February 29 roundup

  • Jackpot justice and New Jersey pharmacies (with both a Whitney Houston and a Ted Frank angle) [Fox, PoL, our Jan. 3 post]
  • New Mexico: “Trial lawyers object to spaceport limits” [Las Cruces Bulletin]
  • Dodd-Frank: too big not to fail [The Economist] Robert Teitelman (The Deal) on new Stephen Bainbridge book Corporate Governance After the Financial Crisis [HuffPo] Securities suits: “trial lawyers probably won’t be able to defend a defective system forever” [WSJ Dealpolitik]
  • Uh-oh: U.K. Labour opposition looks at unleashing U.S.-style class actions [Guardian] “U.K. Moves ‘No Win, No Fee’ Litigation Reforms to 2013” [Suzi Ring, Legal Week]
  • More on controls on cold medicines as anti-meth measure [Radley Balko, Megan McArdle, Xeni Jardin, earlier here, here, here]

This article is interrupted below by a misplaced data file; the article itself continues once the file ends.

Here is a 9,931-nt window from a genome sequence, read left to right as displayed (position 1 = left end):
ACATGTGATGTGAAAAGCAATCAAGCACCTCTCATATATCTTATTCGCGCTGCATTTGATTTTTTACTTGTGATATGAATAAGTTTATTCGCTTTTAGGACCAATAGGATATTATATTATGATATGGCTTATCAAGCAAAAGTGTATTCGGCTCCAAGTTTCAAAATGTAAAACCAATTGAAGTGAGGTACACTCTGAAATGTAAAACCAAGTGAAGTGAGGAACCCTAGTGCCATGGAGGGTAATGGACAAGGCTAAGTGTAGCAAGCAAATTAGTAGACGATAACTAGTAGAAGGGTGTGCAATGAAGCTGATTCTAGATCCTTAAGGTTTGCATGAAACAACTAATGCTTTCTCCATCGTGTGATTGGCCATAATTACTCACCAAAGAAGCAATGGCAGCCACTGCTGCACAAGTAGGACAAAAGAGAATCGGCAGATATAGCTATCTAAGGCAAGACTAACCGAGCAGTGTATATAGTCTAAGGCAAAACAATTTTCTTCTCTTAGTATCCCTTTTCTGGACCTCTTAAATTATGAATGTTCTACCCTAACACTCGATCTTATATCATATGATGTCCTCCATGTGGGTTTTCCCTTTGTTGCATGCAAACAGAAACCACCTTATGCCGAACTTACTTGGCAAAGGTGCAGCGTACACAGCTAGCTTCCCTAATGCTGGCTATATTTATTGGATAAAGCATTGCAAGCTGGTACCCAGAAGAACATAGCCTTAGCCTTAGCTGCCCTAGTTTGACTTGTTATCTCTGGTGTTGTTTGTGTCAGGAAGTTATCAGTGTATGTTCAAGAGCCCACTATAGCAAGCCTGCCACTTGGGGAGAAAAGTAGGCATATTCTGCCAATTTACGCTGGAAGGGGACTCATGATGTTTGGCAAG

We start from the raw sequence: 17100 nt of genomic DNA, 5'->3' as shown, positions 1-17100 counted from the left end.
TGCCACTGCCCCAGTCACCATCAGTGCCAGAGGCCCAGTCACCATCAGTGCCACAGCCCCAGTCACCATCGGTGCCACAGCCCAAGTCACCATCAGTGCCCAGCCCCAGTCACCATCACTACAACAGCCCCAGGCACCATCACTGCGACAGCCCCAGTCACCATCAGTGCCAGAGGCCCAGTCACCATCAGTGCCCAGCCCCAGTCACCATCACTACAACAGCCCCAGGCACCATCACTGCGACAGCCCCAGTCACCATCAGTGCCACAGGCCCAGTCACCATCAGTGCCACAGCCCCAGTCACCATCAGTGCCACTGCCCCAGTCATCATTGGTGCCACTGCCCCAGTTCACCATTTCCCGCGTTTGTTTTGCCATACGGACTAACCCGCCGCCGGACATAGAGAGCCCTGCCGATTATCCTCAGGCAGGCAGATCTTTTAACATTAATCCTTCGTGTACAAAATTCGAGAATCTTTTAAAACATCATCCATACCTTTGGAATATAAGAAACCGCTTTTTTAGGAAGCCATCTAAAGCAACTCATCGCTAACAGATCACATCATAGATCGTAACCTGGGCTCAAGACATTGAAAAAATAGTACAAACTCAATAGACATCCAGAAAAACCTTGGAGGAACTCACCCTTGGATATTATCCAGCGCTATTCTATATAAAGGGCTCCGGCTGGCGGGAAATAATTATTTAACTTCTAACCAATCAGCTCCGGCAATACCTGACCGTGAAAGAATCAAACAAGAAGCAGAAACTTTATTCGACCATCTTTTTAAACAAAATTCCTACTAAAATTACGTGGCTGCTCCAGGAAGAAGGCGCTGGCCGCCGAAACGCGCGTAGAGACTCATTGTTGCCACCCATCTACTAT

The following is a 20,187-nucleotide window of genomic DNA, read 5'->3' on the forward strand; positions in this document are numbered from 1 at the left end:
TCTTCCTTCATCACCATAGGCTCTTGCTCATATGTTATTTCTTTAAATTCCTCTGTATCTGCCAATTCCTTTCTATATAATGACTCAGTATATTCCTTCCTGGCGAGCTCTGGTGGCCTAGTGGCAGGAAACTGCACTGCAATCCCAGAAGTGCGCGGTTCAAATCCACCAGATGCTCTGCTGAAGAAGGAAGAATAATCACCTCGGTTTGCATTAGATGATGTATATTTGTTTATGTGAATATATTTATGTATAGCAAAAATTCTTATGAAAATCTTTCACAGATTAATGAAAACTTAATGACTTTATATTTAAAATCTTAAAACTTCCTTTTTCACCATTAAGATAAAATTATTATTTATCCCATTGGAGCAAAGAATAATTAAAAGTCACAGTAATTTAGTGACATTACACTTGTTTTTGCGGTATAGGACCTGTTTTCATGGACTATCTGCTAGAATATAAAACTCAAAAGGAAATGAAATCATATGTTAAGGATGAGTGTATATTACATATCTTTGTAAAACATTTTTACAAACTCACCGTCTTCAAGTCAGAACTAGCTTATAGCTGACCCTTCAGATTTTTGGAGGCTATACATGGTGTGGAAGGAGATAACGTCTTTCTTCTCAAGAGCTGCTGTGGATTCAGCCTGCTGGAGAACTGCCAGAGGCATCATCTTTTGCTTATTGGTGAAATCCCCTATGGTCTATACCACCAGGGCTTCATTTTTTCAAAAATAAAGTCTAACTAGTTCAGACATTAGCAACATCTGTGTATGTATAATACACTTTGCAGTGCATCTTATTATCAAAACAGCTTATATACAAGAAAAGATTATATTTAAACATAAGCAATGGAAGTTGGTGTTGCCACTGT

• Recognizable at a distance: “In Germany, a Limp Domestic Economy Stifled by Regulation” [NY Times]
  • Fewer lawyers in Congress these days [WSJ Law Blog]


  • Norway had similar laws on grocery store hours when I was there in the 1990s, but convenience stores were exempt. Naturally the convenience stores expanded their selections, and the grocery stores cried foul.

    The Trondheim police were not as enthusiastic about enforcing these laws as the Frankfurt city inspector in the NYT story. They let the stores know that as long as they didn’t sell alcohol outside official store hours, enforcing this law was a low priority. You’d walk into a grocery store after 8pm on a weekday, after 6pm on a Saturday, or anytime on Sunday, and there would be tarps covering all the beer and wine.

  • The pseudoephedrine restrictions drive me nuts. I suffer from chronic sinusitis, had sinus surgery last week. I have to buy pseudephedrine every two weeks or so and I am made to feel like a criminal every time I do. Thanks so much big brother for again treating lawful citizens like criminals.